Study Reveals Lights, no Solo Workers, Reduce Workplace Homicide

Homicide is the second leading cause of death on the job for U.S. workers, and a new study examines the environmental and administrative factors that can help reduce murder in the workplace.

Homicide is the second leading cause of death on the job for U.S. workers. Government agencies such as the National Institute for Occupational Safety and Health (NIOSH) and the Occupational Safety and Health Administration (OSHA) recommend that employers prevent violence against workers by adopting interventions originally designed to prevent robbery, but the effectiveness of these interventions is not known.

A group of researchers from the University of North Carolina - Chapel Hill, conducted a study to investigate the effectiveness of interventions aimed at preventing workplace homicide.

The researchers, who published their findings in the February 27 issue of the Journal of the American Medical Association, examined North Carolina workplaces where a total of 105 workers were killed between Jan. 1, 1994, and March 31, 1998. The workplaces were identified through a statewide medical examiner system.

The researchers found that among environmental interventions, strong and consistent reductions in the risk of a worker being killed on the job were associated with bright exterior lighting. The most effective administrative intervention was a policy that prevented employees from working alone during nighttime hours.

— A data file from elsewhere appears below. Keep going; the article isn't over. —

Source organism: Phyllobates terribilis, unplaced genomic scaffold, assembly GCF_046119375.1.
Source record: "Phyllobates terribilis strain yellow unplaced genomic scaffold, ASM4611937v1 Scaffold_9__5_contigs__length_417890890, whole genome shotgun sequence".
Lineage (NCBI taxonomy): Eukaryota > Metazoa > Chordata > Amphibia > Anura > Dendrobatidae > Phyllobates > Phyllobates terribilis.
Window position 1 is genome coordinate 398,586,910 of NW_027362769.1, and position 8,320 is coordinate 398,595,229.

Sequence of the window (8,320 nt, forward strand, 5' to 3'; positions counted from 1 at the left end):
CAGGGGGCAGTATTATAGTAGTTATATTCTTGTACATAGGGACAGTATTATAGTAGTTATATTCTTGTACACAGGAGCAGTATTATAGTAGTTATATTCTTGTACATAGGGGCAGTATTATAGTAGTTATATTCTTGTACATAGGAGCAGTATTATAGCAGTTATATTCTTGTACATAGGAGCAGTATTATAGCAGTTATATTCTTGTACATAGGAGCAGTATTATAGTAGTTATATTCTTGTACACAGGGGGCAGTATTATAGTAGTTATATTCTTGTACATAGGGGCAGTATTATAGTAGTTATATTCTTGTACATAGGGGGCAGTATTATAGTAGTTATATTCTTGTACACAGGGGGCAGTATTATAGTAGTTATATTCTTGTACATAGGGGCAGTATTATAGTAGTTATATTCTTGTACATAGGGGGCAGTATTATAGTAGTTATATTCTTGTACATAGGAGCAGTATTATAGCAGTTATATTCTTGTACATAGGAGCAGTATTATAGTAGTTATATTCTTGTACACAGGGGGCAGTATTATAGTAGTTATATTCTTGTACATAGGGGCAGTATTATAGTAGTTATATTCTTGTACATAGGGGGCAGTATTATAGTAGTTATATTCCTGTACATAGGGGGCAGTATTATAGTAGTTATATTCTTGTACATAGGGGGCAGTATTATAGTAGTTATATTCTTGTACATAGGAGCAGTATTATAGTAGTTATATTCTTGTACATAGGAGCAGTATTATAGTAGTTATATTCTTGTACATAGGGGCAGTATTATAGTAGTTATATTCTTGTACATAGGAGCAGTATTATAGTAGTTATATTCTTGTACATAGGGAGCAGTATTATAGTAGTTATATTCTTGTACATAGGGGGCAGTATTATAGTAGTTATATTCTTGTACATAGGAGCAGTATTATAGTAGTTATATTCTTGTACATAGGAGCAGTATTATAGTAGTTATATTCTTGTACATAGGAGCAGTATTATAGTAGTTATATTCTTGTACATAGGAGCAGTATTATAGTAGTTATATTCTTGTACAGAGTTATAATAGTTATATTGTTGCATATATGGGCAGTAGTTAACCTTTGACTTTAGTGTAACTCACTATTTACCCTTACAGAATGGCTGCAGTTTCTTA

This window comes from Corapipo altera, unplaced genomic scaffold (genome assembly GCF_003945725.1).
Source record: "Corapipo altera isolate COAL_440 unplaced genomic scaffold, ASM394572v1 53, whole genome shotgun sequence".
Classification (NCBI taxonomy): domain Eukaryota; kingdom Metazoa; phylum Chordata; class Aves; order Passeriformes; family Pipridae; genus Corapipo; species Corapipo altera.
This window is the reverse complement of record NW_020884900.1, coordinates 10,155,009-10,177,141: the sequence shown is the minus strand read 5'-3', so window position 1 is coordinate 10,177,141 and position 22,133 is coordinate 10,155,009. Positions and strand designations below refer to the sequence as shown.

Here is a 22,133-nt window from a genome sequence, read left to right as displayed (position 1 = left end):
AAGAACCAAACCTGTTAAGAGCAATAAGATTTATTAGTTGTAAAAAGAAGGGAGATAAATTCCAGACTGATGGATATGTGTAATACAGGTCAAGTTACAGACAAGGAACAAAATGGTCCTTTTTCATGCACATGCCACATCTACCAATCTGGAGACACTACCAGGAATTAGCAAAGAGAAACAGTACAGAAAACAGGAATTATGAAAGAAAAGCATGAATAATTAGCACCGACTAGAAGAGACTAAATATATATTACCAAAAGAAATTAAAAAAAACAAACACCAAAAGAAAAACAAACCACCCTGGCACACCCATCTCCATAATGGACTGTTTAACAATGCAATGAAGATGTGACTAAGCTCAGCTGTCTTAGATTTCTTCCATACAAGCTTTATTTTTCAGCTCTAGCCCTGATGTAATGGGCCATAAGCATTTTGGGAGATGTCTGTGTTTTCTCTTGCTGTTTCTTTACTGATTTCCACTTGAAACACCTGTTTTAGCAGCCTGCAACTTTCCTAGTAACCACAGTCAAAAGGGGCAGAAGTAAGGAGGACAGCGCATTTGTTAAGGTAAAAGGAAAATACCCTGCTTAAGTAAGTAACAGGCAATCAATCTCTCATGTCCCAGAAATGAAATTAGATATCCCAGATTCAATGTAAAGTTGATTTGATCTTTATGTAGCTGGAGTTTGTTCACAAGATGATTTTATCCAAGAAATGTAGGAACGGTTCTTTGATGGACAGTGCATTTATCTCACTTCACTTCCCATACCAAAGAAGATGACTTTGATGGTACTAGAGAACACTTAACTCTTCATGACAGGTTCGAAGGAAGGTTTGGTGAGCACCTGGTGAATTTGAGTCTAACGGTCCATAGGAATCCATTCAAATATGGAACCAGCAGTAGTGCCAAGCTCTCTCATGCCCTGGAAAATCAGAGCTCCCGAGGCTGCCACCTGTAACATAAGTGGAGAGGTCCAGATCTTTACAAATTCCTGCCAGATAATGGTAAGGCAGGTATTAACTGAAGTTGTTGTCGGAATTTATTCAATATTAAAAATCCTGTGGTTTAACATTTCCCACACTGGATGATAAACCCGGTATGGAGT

"We found evidence suggesting that eliminating solo work at night could reduce the risk of homicide for workers," wrote researchers. "Keeping doors closed and using bright exterior lighting or combinations of administrative interventions also appear to be beneficial, but there was no evidence of effectiveness for a number of other recommended measures," such as the use of video cameras or bulletproof glass, or posting signs saying the business keeps limited cash on hand or that employees do not have access to the safe.

According to the Department of Labor, homicides rose 4 percent in 2000 to 677, the first increase in six years.

The study was conducted by Dana Loomis, PhD; Stephen W. Marshall, PhD; Susanne H. Wolf, RN, MPH; Carol W. Runyan, PhD; and John D. Butts, MD.

by Sandy Smith (ssmith@penton.com)

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